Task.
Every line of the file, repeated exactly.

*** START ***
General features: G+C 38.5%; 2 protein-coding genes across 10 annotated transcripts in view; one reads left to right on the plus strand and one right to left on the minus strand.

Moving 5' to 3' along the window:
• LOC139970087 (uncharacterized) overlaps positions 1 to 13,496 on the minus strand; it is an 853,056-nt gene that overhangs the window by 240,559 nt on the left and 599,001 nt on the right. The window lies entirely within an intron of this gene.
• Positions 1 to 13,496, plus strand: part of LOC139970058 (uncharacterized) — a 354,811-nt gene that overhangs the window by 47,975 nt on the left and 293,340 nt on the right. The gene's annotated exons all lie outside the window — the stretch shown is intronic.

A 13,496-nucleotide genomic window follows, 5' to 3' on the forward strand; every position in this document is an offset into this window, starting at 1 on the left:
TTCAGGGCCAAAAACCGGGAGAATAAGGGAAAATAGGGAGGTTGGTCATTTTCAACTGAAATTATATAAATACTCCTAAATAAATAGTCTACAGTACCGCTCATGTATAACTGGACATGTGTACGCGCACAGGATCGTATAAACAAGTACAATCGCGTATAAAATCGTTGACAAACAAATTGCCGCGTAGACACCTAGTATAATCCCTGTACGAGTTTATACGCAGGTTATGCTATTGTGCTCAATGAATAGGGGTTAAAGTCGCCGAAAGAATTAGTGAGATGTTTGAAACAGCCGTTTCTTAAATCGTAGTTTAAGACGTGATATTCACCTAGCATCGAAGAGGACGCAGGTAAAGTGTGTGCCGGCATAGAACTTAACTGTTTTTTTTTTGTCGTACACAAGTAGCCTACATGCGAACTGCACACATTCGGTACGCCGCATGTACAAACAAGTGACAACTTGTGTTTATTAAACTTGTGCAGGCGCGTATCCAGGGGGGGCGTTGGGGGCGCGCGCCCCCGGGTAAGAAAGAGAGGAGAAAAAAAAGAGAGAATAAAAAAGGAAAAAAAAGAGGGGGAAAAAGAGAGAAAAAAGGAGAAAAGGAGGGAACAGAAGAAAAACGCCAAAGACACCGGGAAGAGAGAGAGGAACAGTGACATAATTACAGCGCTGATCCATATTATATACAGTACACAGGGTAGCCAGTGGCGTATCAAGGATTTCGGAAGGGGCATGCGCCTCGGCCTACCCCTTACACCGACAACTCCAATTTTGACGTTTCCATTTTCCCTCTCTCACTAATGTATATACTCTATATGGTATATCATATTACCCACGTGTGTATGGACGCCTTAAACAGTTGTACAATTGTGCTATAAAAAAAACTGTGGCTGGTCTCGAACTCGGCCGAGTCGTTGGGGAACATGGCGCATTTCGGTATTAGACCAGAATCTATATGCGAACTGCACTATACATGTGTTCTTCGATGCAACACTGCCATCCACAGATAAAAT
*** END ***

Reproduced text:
General features: G+C 38.5%; 2 protein-coding genes across 10 annotated transcripts in view; one reads left to right on the plus strand and one right to left on the minus strand.

Moving 5' to 3' along the window:
• LOC139970087 (uncharacterized) overlaps positions 1 to 13,496 on the minus strand; it is an 853,056-nt gene that overhangs the window by 240,559 nt on the left and 599,001 nt on the right. The window lies entirely within an intron of this gene.
• Positions 1 to 13,496, plus strand: part of LOC139970058 (uncharacterized) — a 354,811-nt gene that overhangs the window by 47,975 nt on the left and 293,340 nt on the right. The gene's annotated exons all lie outside the window — the stretch shown is intronic.

A 13,496-nucleotide genomic window follows, 5' to 3' on the forward strand; every position in this document is an offset into this window, starting at 1 on the left:
TTCAGGGCCAAAAACCGGGAGAATAAGGGAAAATAGGGAGGTTGGTCATTTTCAACTGAAATTATATAAATACTCCTAAATAAATAGTCTACAGTACCGCTCATGTATAACTGGACATGTGTACGCGCACAGGATCGTATAAACAAGTACAATCGCGTATAAAATCGTTGACAAACAAATTGCCGCGTAGACACCTAGTATAATCCCTGTACGAGTTTATACGCAGGTTATGCTATTGTGCTCAATGAATAGGGGTTAAAGTCGCCGAAAGAATTAGTGAGATGTTTGAAACAGCCGTTTCTTAAATCGTAGTTTAAGACGTGATATTCACCTAGCATCGAAGAGGACGCAGGTAAAGTGTGTGCCGGCATAGAACTTAACTGTTTTTTTTTTGTCGTACACAAGTAGCCTACATGCGAACTGCACACATTCGGTACGCCGCATGTACAAACAAGTGACAACTTGTGTTTATTAAACTTGTGCAGGCGCGTATCCAGGGGGGGCGTTGGGGGCGCGCGCCCCCGGGTAAGAAAGAGAGGAGAAAAAAAAGAGAGAATAAAAAAGGAAAAAAAAGAGGGGGAAAAAGAGAGAAAAAAGGAGAAAAGGAGGGAACAGAAGAAAAACGCCAAAGACACCGGGAAGAGAGAGAGGAACAGTGACATAATTACAGCGCTGATCCATATTATATACAGTACACAGGGTAGCCAGTGGCGTATCAAGGATTTCGGAAGGGGCATGCGCCTCGGCCTACCCCTTACACCGACAACTCCAATTTTGACGTTTCCATTTTCCCTCTCTCACTAATGTATATACTCTATATGGTATATCATATTACCCACGTGTGTATGGACGCCTTAAACAGTTGTACAATTGTGCTATAAAAAAAACTGTGGCTGGTCTCGAACTCGGCCGAGTCGTTGGGGAACATGGCGCATTTCGGTATTAGACCAGAATCTATATGCGAACTGCACTATACATGTGTTCTTCGATGCAACACTGCCATCCACAGATAAAAT